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Restaurant Review: Torpedo Room

Miriam Bowers Abbott Miriam Bowers Abbott Restaurant Review: Torpedo Room
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The wallet heist at the movie concession stand is an inevitability. You can go to all the cheapie matinee showings you want, the price for a little bag of popcorn and a coke will still be ten bucks.

So it’s nice to find that, inside the glitzy Gateway Film Center, the in-house restaurant is on the affordable side. And it’s interesting in its own right.

The Torpedo Room is a newish project from the Columbus Food League. Like the rest of the company projects, the menu and decor have their own little flair. This particular installation has a Steam Punk Submarine Cafeteria thing happening, so there’s a wall display of porthole windows that frame old school sea monsters, along with utilitarian chairs and tables.

The menu is one page, packed front to back. Every teeny centimeter on that page lists a menu option, so be ready to do some squinty reading.

So, unleash the torpedoes. There’s a nice Veggie Sub (or torpedo, $7) that’s built on hummus, charred poblanos, avocado and serious mustard. While the hummus-slash-avocado combination might sound unseemly, it works and the luxuriousness of the avocado makes this veggie sandwich one to hit again and again.

Alternately, there are sandwiches. The Turkey Club ($8) overflows with layers of good-quality deli turkey, sliced thin and piled high. It’s teamed with more avocado, bacon, lettuce, tomato and served on a thick soft bread.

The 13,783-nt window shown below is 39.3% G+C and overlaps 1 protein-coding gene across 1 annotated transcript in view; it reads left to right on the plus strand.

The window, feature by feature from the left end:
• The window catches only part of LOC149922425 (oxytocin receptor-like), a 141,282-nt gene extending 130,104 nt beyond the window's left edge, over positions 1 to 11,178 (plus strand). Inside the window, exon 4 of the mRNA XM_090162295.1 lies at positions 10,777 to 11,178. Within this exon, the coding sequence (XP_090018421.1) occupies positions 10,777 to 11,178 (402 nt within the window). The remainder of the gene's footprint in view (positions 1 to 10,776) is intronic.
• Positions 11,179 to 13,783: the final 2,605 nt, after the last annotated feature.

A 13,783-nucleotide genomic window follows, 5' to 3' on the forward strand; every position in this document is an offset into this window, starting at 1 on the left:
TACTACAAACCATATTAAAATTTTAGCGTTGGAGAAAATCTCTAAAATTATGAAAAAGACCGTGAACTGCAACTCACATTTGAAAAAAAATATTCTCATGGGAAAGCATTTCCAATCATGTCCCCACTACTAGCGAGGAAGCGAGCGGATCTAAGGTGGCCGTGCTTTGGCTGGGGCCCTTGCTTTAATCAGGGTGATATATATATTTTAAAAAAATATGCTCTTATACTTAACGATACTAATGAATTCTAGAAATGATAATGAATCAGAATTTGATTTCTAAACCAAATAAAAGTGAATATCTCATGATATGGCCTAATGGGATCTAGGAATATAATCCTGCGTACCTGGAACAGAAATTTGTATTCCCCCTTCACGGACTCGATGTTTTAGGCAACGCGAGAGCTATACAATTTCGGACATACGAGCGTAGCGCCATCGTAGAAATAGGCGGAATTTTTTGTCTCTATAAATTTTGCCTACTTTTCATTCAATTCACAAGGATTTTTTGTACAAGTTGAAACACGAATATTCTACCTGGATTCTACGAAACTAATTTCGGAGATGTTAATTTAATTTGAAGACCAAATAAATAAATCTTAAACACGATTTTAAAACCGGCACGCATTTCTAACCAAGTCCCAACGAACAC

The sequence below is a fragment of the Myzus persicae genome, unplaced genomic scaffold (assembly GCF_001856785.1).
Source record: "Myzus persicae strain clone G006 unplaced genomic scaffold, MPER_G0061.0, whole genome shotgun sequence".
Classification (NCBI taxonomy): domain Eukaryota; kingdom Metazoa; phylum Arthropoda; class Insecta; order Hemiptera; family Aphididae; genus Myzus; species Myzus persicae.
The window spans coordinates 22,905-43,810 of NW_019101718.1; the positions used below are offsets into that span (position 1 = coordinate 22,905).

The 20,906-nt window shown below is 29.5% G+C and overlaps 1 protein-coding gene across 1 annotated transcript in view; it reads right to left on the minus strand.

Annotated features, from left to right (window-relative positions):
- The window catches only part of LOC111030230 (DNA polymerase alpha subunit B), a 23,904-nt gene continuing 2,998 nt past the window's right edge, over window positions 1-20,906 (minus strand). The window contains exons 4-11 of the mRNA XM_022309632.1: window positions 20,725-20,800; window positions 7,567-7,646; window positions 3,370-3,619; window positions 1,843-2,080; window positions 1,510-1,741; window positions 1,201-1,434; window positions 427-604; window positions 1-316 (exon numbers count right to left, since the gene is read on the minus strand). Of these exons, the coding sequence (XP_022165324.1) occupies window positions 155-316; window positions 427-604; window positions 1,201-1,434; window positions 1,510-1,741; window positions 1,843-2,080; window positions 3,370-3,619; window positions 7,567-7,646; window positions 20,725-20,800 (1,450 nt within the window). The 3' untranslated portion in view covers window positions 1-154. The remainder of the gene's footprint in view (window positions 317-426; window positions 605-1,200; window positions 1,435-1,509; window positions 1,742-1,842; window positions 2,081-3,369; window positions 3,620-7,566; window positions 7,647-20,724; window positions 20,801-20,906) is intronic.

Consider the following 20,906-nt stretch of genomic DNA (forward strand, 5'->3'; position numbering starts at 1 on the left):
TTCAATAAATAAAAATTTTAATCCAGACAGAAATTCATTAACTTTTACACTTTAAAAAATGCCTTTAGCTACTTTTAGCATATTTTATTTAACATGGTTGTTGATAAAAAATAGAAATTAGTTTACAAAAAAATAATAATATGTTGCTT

There is also Mac and Cheese ($7), and yes it is very similar to Betty’s, with the discreet addition of poblano peppers and red onion. It’s probably safe to stop fretting about the short-term demise of the Short North location (or un-demise, as it turns out).

The Torpedo Room is at its best, however, when it pulls brussel sprouts into the mix. It does this on more than one occasion, but since the sprouts are both trendy and delicious, it feels like a net win.

Take, for example, the Laurel Valley Lovely Salad ($8.50): it’s a combo of romaine, “frizzled” sprouts (which means they’re little, caramelized, seasoned slices), shreds of ham, giant white icebergs of cheese curds, tomatoes, and a vinagrette to tie the glorious mess all together. It’s like a “kitchen sink” creation -where a whole of bunch of elements dance around together in a mix that really works.

Or better yet: you can score a Brussel Sprouts Pizza ($9). It’s actually called a “flatbread”. The pie has a a nice square shape, and is smothered, edge-to-edge with the aforementioned sprouts, ham, melty gouda and mozzarella. Ham and the briny caramelized sprouts are a dream team when tied together in a dewy blanket of cheese.

Or there is a more ordinary Pepperoni Pizza ($8), for those with less adventure in their hearts. Still square, still edge to edge, with lush supply of both pepperoni and cheese. It’s a traditional pizza that would make just about anyone pretty happy.